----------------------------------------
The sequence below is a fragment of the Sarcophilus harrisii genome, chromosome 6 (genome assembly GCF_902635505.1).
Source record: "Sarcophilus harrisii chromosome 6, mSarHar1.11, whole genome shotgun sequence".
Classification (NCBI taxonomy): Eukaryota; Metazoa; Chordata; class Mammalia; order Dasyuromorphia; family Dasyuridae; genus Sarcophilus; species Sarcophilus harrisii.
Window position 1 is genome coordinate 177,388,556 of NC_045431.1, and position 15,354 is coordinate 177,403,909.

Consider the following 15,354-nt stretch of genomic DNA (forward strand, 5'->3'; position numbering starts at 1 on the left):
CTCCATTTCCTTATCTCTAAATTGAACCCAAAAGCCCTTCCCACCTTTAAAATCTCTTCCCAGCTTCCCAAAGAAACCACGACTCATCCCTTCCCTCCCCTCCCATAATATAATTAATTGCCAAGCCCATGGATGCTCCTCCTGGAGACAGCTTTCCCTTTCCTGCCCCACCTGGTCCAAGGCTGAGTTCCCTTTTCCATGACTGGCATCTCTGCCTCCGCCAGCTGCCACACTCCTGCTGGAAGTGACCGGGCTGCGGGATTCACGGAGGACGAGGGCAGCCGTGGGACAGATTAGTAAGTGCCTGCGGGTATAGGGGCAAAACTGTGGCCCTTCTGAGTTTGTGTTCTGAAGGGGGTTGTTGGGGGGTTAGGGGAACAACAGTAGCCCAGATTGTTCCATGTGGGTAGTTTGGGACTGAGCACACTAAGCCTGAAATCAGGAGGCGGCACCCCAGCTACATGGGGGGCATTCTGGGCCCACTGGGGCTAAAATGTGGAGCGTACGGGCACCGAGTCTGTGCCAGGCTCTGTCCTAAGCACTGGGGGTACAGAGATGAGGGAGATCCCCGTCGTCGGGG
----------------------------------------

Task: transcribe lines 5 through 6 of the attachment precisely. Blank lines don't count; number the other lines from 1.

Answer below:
Consider the following 15,354-nt stretch of genomic DNA (forward strand, 5'->3'; position numbering starts at 1 on the left):
CTCCATTTCCTTATCTCTAAATTGAACCCAAAAGCCCTTCCCACCTTTAAAATCTCTTCCCAGCTTCCCAAAGAAACCACGACTCATCCCTTCCCTCCCCTCCCATAATATAATTAATTGCCAAGCCCATGGATGCTCCTCCTGGAGACAGCTTTCCCTTTCCTGCCCCACCTGGTCCAAGGCTGAGTTCCCTTTTCCATGACTGGCATCTCTGCCTCCGCCAGCTGCCACACTCCTGCTGGAAGTGACCGGGCTGCGGGATTCACGGAGGACGAGGGCAGCCGTGGGACAGATTAGTAAGTGCCTGCGGGTATAGGGGCAAAACTGTGGCCCTTCTGAGTTTGTGTTCTGAAGGGGGTTGTTGGGGGGTTAGGGGAACAACAGTAGCCCAGATTGTTCCATGTGGGTAGTTTGGGACTGAGCACACTAAGCCTGAAATCAGGAGGCGGCACCCCAGCTACATGGGGGGCATTCTGGGCCCACTGGGGCTAAAATGTGGAGCGTACGGGCACCGAGTCTGTGCCAGGCTCTGTCCTAAGCACTGGGGGTACAGAGATGAGGGAGATCCCCGTCGTCGGGG